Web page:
History is always written by the winner, never the vanquished. Songs are written about the goodness and valour of the victor and cruelty and cowardice of the vanquished. One never gets to hear the story from the losers point of view, especially in mythology. There is no evidence left to unearth and no witnesses alive to validate the story.
Ramayana is one such 'story' that has always fascinated me from a veracity viewpoint. It gives us such an idealist view of the human nature that one is left wondering if it was ever possible. Was Rama truly the ideal son, husband, prince and King? Was Ravana truly the evil incarnate? Or did he have his story as well? Did he have his viewpoint of why he did what we all know he did? I am sure there is a Ravanayana somewhere which I hope to get my hands on sometime. I have always thought that Ravana was a very mis-interpreted and mis-judged character. How could a king who had united the various Asura clans, built a 'City of Gold', promoted arts and artisans and brought peace to his kingdom fall prey to and be remembered by a single incident albeit a big one on historic scale! Maybe I've answered my own question.
'Asura' promised to be the story from not just Ravan's perspective but also from an unknown individual in the Asura race. The premise is fascinating as it presents a unique opportunity to an author to espouse on his thoughts about the general populace and their travails, dreams, heartaches and aspirations while the Kings fought their own battles.
Anand Neelakantan's Asura begins on the battlefield where Ravana is being devoured by animals and left to die like a common soldier. It begins in his thoughts as he reminisces on his life and his decisions. Anand's story unfolds on parallel paths - one being told by Ravana while the other from the point-of-view of Bhadra, a simple man trying to make ends meet but whose destiny is closely linked to Ravana. Anand uses Ravana's perspective to tell us how a clear focus and belief in his destiny transformed a poor boy who used to look at his cousin Kuber's palace with jealousy became the King of Lanka uniting the Asura clans. Anand's Ravana, however, is raked by uncertainty and insecurity in the latter part.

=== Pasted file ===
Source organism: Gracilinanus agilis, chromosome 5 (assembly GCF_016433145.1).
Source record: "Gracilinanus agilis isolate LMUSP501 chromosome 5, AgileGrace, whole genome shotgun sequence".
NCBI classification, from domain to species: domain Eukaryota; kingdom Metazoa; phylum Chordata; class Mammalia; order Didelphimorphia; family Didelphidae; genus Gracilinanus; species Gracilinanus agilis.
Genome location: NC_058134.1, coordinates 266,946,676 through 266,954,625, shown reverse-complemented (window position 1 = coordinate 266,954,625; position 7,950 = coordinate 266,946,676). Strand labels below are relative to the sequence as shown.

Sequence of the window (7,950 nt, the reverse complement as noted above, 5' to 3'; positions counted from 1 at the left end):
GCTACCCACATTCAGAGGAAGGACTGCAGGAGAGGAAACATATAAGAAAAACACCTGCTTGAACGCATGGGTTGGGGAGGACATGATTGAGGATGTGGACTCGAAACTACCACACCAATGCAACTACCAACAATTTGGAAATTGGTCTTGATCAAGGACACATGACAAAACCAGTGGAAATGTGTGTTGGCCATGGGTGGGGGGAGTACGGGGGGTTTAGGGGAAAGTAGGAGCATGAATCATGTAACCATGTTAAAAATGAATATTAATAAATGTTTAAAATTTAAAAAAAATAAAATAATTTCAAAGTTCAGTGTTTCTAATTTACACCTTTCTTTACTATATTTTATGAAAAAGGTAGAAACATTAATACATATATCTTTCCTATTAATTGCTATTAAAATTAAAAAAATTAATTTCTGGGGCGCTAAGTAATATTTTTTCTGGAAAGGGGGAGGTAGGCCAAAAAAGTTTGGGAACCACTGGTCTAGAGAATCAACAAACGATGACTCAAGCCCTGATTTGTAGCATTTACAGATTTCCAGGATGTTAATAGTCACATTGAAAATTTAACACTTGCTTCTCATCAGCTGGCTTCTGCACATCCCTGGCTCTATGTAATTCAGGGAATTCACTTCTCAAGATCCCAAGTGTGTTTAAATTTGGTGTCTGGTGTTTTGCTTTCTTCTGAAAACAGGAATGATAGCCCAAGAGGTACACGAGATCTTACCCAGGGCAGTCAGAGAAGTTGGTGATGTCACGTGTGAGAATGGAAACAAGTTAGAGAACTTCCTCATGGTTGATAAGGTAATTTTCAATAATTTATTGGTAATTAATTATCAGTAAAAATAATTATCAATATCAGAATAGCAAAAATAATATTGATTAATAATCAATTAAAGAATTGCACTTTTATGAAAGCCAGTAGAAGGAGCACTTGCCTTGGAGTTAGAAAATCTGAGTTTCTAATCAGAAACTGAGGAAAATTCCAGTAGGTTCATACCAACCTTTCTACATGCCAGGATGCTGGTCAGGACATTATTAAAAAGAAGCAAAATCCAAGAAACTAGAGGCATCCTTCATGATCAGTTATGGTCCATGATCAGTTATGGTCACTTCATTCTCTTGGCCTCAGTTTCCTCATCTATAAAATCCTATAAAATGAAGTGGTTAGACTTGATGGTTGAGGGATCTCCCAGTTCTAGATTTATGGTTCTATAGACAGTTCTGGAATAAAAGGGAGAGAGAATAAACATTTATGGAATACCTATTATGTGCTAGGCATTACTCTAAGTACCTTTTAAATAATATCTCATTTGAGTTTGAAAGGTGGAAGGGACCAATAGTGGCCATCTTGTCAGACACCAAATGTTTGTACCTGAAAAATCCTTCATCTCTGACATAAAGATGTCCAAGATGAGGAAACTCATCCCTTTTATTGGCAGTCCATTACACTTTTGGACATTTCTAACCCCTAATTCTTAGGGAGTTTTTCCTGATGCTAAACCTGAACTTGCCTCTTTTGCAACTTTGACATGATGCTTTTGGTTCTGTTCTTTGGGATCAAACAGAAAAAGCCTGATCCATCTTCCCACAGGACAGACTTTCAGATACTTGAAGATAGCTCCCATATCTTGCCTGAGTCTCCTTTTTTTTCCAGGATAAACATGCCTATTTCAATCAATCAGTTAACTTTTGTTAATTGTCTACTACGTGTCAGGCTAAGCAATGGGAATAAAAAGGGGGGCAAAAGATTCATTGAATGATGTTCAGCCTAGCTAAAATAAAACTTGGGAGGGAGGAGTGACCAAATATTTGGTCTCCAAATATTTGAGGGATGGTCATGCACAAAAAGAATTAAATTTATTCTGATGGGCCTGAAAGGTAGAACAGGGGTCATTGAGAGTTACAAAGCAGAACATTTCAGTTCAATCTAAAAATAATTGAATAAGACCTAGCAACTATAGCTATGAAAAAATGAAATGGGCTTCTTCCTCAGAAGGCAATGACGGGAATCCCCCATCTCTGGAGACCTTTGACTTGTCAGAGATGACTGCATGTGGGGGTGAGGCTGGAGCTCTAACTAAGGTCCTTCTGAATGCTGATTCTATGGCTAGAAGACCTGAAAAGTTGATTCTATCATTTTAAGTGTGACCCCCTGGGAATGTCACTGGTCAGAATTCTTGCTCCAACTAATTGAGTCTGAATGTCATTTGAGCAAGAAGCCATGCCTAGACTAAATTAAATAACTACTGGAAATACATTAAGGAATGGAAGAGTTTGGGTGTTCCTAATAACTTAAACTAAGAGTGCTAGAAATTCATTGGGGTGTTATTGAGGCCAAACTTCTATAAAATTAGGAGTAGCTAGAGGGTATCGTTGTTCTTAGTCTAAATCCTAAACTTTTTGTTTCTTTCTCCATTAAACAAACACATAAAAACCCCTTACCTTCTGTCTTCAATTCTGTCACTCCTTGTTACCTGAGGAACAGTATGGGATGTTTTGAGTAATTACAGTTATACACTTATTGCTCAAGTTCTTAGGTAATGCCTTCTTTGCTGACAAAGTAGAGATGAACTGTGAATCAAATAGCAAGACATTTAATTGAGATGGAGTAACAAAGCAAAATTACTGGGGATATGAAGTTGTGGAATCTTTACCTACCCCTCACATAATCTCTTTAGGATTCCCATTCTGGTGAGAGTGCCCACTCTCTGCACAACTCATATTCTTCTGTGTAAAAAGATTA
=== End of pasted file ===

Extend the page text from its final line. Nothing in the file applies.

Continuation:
Across the story Anand presents some fascinating insights into the Asura and Devas battle for supremacy across the Indian landscape and brings out the basic differences in their lifestyles and culture. While he portrays Devas as being rigid and governed strictly by rules and regulations of castes and place in society, Anand's Asura clans are more freestyle living their lives as they wish with no overpowering rules except that of meritocracy. In the Asura world if you are good at your job, you can rise to be King as well while in the Deva world it is more about if you are eligible for it by birth and caste. Anand uses Bhadra's viewpoint to talk about how simple, hardworking men get caught up in the ego battles of kings and lose their lives. He poignantly brings out the ravages of war on the poorer class while the rich fight from the confines of their palaces and the middle class enjoy the king's patronage. At some point, Anand's 'Asura' becomes a treatise on the evils of the Brahmin caste system and the uselessness of war.
While Ravan starts off secure and focused, in the latter half he becomes insecure and unsure of his place. Ram (and Brahmins) on the other hand is portrayed as a scheming, conniving person whose main aim in life is that he should be percieved as an ideal person who does not go against the wishes and dictats of his Brahmin culture even if he wants to. And therein lies his biggest fault. Anand's Ravana also has a nice twist in the tale to explain why Ravana is unwilling to let go of Sita which explains so many things in Ramayana.
For me the book gives the same image of Ravana as you now right from the start. The cover itself portrays Ravana as an Asura with big teeth thereby pandering to the known image. The book starts with Ravana laughing at the prospect that Ram asks Lakshman to take lessons in administration from him. I didn't like that as I expected the book to show how Ravana was a great king who made some mistakes - not a one questioning himself. But I would recommend that you read it. Ramayana will never be the same for you.
I rate it 4/5.